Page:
I never liked the term “Mommy Wars.”
The first half hits us below the belt. However much affection we may have for that endearment from the lips of our babes, large or small, it’s a diminutive. The diminutive— this one is of Scottish origin—not only involves diminution, a making smaller, but I would argue further, a kind of disarmament. As a child who calls you Mommy, I possess you. When I call you “mommy,” I downgrade you from, metaphorically, “cat” to “kitty.” You may have authority over me, but I temper it with that loving suffix.
“Mommy” is technically a form of address. It has migrated by osmosis, like a wispy Dementer, into nounhood, if not even further into the realm of AP style. “Mommy Wars” as a headline vaults mothers and motherhood into a tangle of kitties batting each other with their cute paws. I have no problem being called “mommy” by my daughters. I have a big problem being called “mommy” by the media or other third parties.
Whether or not you’re equally irked by that, do join me in protesting the second half of the phrase in question—wars. Many political and cultural conflicts may be tagged as a “war,” but “Mommy wars,” implies mothers are fighting each other to death, perhaps—in that hallowed tradition of all oppressions—even that they ought to do so.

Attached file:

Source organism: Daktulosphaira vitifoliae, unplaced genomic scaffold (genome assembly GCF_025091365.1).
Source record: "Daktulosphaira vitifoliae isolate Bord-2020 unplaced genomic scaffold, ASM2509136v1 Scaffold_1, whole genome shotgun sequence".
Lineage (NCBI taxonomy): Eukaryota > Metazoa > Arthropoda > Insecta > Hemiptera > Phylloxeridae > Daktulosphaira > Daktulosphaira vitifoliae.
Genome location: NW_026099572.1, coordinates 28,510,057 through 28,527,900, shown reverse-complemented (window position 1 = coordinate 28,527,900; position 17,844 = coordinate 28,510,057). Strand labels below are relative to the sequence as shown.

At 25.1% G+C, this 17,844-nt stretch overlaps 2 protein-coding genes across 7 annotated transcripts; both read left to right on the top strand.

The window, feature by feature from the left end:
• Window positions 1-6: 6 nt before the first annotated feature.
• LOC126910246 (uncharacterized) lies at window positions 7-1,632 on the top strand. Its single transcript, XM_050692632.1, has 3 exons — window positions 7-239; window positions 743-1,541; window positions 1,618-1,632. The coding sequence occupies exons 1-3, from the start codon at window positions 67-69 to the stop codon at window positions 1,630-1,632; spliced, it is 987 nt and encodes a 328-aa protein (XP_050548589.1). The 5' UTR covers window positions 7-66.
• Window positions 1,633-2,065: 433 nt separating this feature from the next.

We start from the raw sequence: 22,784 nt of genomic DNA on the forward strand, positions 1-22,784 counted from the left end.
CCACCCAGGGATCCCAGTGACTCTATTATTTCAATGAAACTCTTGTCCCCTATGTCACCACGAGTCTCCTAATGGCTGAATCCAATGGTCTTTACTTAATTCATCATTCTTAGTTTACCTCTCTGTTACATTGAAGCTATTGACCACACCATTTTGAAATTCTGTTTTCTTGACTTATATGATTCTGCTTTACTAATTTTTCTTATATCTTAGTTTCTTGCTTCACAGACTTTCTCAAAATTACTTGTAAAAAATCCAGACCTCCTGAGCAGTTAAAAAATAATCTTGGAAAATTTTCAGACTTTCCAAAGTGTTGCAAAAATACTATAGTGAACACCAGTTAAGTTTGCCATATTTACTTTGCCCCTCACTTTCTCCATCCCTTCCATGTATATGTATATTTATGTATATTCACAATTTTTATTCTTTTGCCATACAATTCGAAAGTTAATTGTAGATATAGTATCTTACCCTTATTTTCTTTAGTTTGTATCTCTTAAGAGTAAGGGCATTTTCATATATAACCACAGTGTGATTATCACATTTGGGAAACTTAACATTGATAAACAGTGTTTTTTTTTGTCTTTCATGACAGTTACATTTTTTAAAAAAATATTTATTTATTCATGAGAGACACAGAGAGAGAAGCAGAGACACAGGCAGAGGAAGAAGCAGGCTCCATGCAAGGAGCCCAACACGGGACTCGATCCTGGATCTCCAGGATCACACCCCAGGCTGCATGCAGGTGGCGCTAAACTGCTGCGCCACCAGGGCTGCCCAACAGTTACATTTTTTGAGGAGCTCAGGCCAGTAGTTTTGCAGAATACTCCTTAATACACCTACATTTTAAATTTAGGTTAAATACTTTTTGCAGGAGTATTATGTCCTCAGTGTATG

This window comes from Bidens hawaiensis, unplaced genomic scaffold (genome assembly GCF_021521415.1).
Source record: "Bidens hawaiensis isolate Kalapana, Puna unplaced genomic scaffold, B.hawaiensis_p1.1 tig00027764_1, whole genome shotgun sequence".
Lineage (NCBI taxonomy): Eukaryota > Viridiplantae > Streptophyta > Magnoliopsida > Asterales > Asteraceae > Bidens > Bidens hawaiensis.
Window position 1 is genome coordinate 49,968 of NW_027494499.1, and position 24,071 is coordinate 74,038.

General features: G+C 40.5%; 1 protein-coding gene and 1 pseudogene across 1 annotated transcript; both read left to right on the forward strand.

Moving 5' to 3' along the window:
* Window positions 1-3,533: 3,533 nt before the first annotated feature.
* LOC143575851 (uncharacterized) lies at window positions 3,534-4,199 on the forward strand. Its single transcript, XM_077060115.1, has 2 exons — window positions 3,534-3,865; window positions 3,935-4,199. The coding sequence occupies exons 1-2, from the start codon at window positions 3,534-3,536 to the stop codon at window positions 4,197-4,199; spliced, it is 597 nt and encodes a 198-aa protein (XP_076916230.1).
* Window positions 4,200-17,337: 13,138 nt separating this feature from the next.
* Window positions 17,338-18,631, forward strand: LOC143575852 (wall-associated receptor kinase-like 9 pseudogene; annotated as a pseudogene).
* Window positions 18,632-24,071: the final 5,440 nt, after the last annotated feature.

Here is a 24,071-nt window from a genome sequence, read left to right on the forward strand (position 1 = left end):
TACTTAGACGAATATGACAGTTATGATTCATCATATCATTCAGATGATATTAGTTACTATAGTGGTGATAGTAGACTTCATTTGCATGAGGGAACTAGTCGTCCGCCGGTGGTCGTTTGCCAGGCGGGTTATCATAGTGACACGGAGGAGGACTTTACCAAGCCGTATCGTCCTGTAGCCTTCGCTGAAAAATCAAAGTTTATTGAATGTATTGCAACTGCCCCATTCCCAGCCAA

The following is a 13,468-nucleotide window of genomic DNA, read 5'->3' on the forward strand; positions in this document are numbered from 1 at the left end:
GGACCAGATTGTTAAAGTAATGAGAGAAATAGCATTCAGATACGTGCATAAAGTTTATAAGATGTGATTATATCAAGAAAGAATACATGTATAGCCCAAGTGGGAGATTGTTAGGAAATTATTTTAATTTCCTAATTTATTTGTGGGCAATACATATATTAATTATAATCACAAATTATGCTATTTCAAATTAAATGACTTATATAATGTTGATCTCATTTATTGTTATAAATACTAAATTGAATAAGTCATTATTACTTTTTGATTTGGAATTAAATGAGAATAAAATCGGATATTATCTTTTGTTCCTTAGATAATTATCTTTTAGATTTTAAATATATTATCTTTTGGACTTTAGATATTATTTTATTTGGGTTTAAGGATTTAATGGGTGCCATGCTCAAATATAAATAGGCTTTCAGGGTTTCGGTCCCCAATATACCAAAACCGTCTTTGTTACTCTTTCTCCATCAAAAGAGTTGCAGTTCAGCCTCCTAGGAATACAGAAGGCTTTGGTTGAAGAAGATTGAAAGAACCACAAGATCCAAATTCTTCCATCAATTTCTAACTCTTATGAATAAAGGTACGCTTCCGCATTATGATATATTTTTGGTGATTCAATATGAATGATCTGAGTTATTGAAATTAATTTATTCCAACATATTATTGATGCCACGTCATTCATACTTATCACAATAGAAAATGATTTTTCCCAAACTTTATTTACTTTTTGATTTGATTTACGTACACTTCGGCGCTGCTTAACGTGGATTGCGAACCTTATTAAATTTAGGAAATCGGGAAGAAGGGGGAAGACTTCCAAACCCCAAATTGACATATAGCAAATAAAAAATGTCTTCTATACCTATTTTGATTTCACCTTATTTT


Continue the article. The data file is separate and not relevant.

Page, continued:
The history of women’s discourse over the role of motherhood in our lives hasn’t been hand-to-hand combat between mothers who work for pay and mothers who don’t. It looks that way through a certain lens—say, the Atlantic Magazine’s lens. Apply some defogger, and you’ll see more than Facebook’s Sheryl Sandberg vs. State Department ex-official Anne-Marie Slaughter, the two juxtaposed recently in a nice piece of writing by Rita J. King. Plenty of institutions, cultural movements, and men, as well as women, are flinging javelins, constraining troop movements, and laying siege to households, families, and children. I’m not at war with any mothers, working or otherwise. There is far too much to be done for that.
In fact the whole construct smells awfully like reality TV, deftly deconstructed by one Jennifer L. Pozner. I’m also with Sandra Tsing Loh, whose 2006 Atlantic review essay named names and made delightful fun of the women media professionals (and their luxury brand accoutrements) who have dominated the published debate about “having it all.”
Along with the “Mommy Wars” we’ve now got some other terms to contend with—”Mommy Brain,” with several authors brandishing that catchphrase like Virginia Slims. But let’s arrest that encroachment. Let’s bring “Mommy” back where it belongs—into the mouths of babes. And refer to me as a mother, or better yet, as a woman or a parent, if you’re not my offspring.